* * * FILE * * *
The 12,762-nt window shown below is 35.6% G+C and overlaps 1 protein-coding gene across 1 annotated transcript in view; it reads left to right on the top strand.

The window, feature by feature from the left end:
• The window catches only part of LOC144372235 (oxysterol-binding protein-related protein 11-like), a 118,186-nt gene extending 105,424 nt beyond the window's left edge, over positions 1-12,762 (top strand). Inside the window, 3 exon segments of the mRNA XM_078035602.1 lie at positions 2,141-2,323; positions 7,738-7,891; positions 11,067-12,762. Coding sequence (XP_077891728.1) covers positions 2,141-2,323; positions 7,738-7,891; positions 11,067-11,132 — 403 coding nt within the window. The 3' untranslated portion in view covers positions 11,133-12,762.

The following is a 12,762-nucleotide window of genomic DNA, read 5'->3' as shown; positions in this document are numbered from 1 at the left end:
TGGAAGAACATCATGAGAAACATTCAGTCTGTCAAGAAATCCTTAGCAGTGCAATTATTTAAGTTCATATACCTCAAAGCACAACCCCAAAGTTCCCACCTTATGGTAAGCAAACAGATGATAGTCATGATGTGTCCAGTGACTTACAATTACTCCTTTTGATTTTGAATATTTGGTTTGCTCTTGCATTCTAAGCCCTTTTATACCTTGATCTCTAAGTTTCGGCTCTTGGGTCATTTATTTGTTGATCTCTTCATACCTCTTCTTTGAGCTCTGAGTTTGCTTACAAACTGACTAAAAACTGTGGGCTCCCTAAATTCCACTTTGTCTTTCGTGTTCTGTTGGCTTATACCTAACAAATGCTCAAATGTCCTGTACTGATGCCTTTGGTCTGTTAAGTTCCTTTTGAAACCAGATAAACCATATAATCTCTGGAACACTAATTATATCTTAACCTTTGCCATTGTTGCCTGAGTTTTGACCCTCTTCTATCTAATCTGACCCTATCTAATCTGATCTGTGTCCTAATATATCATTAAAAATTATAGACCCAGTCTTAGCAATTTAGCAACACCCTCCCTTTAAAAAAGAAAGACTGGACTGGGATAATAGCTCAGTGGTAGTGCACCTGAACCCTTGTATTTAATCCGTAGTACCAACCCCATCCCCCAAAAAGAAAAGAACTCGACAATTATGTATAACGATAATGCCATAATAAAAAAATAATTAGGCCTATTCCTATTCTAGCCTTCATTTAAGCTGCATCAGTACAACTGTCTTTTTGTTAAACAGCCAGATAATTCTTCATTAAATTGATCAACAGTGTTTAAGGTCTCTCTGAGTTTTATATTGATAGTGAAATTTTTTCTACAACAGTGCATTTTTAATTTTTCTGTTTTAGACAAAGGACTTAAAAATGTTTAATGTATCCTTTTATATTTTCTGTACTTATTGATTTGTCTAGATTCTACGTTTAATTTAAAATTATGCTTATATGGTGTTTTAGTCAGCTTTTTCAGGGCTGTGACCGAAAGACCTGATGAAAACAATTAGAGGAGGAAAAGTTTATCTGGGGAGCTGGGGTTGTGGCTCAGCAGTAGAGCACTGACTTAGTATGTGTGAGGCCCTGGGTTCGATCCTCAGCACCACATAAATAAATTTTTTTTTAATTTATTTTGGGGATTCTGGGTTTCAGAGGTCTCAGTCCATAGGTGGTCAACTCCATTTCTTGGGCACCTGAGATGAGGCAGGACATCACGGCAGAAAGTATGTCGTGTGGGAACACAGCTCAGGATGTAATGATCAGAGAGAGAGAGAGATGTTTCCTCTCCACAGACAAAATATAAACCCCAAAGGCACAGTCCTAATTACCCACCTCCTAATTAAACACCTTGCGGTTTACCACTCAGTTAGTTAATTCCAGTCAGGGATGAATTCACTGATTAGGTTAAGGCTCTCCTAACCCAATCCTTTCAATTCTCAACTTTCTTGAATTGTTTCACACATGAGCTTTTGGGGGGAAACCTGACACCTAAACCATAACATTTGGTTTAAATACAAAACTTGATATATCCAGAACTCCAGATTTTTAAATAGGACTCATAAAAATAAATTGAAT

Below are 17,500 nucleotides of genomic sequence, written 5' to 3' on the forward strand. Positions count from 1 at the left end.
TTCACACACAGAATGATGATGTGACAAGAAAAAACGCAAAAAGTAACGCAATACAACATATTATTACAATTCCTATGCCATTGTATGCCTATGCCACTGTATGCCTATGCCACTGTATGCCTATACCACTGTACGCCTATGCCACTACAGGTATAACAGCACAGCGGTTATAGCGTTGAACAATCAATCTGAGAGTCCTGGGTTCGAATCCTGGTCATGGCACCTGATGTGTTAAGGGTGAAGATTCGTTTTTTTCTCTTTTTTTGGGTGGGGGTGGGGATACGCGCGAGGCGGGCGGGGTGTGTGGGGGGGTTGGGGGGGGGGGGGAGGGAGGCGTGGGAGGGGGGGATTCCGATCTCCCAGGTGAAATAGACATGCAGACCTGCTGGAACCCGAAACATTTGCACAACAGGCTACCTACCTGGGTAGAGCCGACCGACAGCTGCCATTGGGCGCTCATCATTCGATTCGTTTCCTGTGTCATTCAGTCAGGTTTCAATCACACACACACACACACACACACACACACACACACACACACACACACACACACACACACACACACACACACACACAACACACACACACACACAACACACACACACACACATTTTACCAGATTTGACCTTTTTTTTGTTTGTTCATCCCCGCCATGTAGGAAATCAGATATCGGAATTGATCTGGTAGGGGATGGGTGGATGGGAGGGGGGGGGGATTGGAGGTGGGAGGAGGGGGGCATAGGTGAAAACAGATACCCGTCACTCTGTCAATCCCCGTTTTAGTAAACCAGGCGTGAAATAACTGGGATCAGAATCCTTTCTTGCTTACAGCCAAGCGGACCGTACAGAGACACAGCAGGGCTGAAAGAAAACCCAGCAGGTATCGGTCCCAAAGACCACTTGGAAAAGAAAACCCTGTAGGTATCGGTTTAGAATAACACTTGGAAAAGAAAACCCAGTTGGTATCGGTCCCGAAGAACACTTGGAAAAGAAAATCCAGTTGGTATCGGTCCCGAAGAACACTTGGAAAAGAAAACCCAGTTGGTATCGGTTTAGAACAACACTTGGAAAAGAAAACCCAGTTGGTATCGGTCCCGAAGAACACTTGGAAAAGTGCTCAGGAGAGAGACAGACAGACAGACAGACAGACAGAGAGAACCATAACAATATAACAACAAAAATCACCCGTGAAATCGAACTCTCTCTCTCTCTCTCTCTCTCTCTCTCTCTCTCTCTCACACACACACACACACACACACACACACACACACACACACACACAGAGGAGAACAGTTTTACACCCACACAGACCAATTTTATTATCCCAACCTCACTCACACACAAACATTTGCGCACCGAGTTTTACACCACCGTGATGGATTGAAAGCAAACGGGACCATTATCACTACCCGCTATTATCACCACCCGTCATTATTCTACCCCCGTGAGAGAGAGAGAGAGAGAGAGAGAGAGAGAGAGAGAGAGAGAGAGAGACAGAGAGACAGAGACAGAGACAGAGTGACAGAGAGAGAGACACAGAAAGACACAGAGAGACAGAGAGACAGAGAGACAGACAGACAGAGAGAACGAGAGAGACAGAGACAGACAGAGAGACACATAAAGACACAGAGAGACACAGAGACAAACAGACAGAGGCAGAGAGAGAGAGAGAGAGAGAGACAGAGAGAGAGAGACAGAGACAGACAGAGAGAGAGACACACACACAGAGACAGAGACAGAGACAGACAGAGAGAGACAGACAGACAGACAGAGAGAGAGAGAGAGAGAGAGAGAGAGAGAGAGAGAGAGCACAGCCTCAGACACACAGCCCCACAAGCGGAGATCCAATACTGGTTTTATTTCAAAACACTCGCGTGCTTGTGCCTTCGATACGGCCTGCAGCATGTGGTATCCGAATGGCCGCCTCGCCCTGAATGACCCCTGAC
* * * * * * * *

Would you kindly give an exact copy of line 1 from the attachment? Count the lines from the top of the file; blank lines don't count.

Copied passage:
The 12,762-nt window shown below is 35.6% G+C and overlaps 1 protein-coding gene across 1 annotated transcript in view; it reads left to right on the top strand.